Heroin is an illicit, semi-synthetic opiate, and like opium is heroin is classified as a Schedule I controlled substance in the U.S., as it has no accepted medical use and a high potential for abuse and addiction.
It is commonly distributed as a brown-to-white powder or a less pure version known as “black tar heroin” which resembles a dark sticky tar-like substance.
Heroin can be snorted, smoked, or injected. Heroin creates a very intense and rapid rush of euphoria, but can also cause extreme sedation. Therefore, users often cycle between an awake and unconscious state, also known as being “on the nod.”
Overdose deaths due to heroin and its far more potent cousin fentanyl (see below) have increased dramatically since the turn of the century, and are involved in tens of thousands of deaths each year.
A heroin overdose is a medical emergency and is characterized by labored/difficult breathing, stupor, lethargy, confusion, clammy/cold skin, slow heart rate and blood pressure, a bluish tinge (cyanosis) to the nails and lips, and potentially, a complete loss of consciousness.
Oxycodone (OxyContin, Percocet)
Oxycodone is an effective painkiller for moderate to severe pain, but if used for longer than a few days or abused, however, can quickly result in drug tolerance and dependence. Oxycodone is generally dispensed in tablet form and may be combined with an over-the-counter analgesic, such as acetaminophen.
Oxycodone is a Schedule II controlled substance, meaning that it does have an approved medical use. However, it is also commonly abused – in fact, OxyContin (and other oxycodone products) contain a black-box warning concerning their high diversion (theft), abuse, dependence, addiction, and overdose potential.
Oxycodone pills/tablets can be crushed and the powder can be snorted, smoked, or injected. These methods increase the effects of oxycodone, but also increase the risk of addiction and overdose.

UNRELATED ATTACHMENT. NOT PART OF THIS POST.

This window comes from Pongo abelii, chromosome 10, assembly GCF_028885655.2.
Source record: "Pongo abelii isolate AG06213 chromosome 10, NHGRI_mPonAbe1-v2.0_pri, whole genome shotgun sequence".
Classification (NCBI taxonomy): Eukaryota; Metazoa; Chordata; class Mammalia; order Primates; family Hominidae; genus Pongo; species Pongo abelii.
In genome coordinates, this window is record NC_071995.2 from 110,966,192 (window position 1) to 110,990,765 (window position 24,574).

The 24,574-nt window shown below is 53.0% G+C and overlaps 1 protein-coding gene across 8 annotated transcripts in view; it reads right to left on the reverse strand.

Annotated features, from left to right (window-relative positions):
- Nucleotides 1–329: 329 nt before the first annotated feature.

Hydrocodone (Vicodin, Norco, Lortab)
Hydrocodone is an effective painkiller and the #1 prescribed and most often diverted and abused opioid drug. Prescribed in tablets, capsules, and syrups, hydrocodone medications can be swallowed, snorted, smoked, or injected.
The DEA has warned that hydrocodone is one of the top drugs found to be involved with prescription opioid overdose deaths, and it is considered to have a high potential for addiction. It is also frequently found in combination formulations with acetaminophen (Norco, Vicodin) which increases the risk of health complications when abused.
Hydromorphone (Dilaudid and Exalgo)
Another Schedule II narcotic derived from morphine, hydromorphone is dispensed in tablets, vials, suppositories, and injectables. The drug is frequently diverted via “doctor shopping” – e.g., forged prescriptions and sketchy prescribers – and through pharmacy and nursing home theft.
When abused, hydromorphone can be smoked, snorted, swallowed, and injected. It is very potent, highly addictive, and has a carries a significant potential for overdose when abused.
Demerol is a pain medication marketed as a table or syrup, and abuse often begins with a legitimate prescription for pain. A patient using Demerol for severe pain may become tolerant to prescribed doses and begin to escalate use (and evolve into abuse.)